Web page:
Epilepsy is a disorder of brain function that involves recurring seizures. About 4% of the population will have epilepsy at some stage of their life and it presents as unique to every person.
So what is a seizure? A seizure is a sudden, uncontrolled electrical discharge in a group of brain cells (neurons). During a seizure neurons can fire up to five hundred times a second – more than six times the normal rate and for a brief period, this can cause strange sensations, emotions and behaviour or convulsions & loss of consciousness.
It is important that you understand what your individual epilepsy means for you.
- Around 10% of people can expect to have at least one seizure in their lifetime, of these one third will later receive a diagnosis of epilepsy.
- Close to 1% of the population currently have epilepsy and 4% of people will be diagnosed with epilepsy at some time in their lives.
- 1 in 200 children live with epilepsy.
- The highest incidences of new diagnosis are in the over 60 age bracket and 1 in 4 people with a disability are likely to live with epilepsy.
65% of diagnosis of epilepsy have no known cause and we recognize that this can be frustrating for you and your family.
Living with epilepsy does not have to always limit your career aspirations, personal goals or dreams, it may however lead you on a new journey one you may not have previously considered. Using the links below you can read or listen to what other people living with epilepsy have to say about their diagnosis and the impacts on their life.
You can find useful information about epilepsy by downloading the Epilepsy Australia Diagnosing Epilepsy – answering your questions (PDF 882kb) booklet or read our Information Sheets.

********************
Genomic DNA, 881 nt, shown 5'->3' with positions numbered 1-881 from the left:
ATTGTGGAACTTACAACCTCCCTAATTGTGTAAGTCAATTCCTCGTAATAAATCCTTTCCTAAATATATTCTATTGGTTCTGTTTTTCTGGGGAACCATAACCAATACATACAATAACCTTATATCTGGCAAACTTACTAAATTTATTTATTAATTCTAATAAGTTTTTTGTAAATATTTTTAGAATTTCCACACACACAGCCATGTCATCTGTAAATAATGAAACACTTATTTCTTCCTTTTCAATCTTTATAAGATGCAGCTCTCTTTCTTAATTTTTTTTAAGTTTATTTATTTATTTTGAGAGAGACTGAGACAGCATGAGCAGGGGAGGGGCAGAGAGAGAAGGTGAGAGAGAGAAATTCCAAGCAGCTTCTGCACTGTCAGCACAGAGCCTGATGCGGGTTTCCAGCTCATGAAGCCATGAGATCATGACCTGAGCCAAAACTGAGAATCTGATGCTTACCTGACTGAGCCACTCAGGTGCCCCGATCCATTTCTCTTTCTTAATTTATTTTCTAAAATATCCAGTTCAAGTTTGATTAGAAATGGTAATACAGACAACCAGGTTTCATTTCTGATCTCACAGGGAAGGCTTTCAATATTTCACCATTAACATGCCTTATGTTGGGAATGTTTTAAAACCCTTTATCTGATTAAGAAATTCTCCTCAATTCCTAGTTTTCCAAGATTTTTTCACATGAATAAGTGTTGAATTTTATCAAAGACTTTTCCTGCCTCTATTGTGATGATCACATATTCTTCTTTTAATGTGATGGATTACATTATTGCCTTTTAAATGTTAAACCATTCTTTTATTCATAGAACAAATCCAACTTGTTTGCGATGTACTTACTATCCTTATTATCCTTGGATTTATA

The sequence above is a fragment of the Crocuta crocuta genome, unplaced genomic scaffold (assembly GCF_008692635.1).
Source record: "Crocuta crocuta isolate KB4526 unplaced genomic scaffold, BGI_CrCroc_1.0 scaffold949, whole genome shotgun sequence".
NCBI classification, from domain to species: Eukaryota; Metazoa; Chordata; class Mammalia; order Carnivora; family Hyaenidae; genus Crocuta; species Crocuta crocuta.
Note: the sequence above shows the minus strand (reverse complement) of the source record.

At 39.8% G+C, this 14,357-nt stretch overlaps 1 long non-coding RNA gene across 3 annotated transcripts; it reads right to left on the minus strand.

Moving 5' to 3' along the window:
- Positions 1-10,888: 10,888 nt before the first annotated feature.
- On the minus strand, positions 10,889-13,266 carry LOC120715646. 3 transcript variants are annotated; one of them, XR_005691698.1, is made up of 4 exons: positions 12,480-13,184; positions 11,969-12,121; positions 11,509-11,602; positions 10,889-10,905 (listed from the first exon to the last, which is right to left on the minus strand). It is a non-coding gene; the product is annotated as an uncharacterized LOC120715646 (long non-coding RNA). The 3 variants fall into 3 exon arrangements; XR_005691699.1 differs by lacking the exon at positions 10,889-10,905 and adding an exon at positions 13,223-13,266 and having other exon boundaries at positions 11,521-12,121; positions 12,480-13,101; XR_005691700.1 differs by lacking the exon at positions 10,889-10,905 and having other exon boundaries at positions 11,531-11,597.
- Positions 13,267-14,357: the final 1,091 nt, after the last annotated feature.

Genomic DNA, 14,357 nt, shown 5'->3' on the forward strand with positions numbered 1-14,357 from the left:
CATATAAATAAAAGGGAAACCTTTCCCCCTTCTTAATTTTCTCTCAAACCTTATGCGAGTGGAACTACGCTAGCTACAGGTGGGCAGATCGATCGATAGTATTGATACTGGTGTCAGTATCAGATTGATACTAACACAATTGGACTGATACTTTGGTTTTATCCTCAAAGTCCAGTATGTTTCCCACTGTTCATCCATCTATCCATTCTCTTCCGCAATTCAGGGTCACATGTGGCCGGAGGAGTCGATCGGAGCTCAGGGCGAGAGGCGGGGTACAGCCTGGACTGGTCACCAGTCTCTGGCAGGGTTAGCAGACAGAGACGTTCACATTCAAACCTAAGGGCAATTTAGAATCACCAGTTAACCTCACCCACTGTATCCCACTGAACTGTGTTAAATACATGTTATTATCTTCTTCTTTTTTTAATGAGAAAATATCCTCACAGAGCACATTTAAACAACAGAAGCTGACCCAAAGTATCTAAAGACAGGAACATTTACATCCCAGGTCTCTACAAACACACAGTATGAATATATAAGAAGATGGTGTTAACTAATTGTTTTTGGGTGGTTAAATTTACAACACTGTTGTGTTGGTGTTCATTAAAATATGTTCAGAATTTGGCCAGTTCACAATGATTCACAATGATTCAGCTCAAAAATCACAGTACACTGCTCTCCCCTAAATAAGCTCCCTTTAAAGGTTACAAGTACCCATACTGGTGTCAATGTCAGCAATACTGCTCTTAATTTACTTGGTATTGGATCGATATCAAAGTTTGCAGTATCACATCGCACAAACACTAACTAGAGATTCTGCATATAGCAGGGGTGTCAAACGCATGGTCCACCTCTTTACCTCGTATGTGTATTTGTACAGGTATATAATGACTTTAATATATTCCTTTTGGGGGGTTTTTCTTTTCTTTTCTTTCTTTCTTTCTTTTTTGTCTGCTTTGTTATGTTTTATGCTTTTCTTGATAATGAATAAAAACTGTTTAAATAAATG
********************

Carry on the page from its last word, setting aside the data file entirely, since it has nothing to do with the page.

Click here to go to our YouTube channel which has videos about living with epilepsy told by people living with epilepsy.
You can also go to our page The Impacts of Epilepsy to find some videos about the impacts of epilepsy on people’s lives.
What is a seizure?
- A seizure is an event which occurs when the regular brain pattern is disrupted. Our brain usually transmits regular electrical impulses which carry messages between our brain and body. When this pattern is disrupted by a sudden burst of activity a seizure can occur.
- Not all seizures are epileptic. A seizure can be a result of many different things.
- There are many different types of seizures. They don’t all look the same and even the same seizure type can look different from person to person.
- Seizures can involve loss of consciousness, unusual movements of the body, odd feelings and sensations and changed behaviour.
- The type of seizure that occurs depends on where in the brain the irregular activity occurred.
What is epilepsy?
- Epilepsy and seizures are not the same thing!
- Epilepsy simply means that a person has a tendency to have recurrent (more than one) seizures.
- Epilepsy is the most common neurological condition. Around 4% of Australians will develop epilepsy at some stage in their life.
- Epilepsy can develop at any age regardless of gender or ethnic group.
What ISN'T epilepsy?
- Epilepsy is not a mental health condition
- Epilepsy is not a disability (unless seizures are frequent and unable to be controlled)
- Epilepsy is not contagious
Understanding more about epilepsy
The impact of epilepsy is often more than just the seizure itself. To learn more about seizures and epilepsy, treatment options and how to manage your epilepsy call our confidential InfoLine on 1300 761 487.
Or you can email us and we will respond to your enquiry.
Read more about epilepsy in an easy to read format in our Learning about Epilepsy Easy English (PDF 1.12mb) book.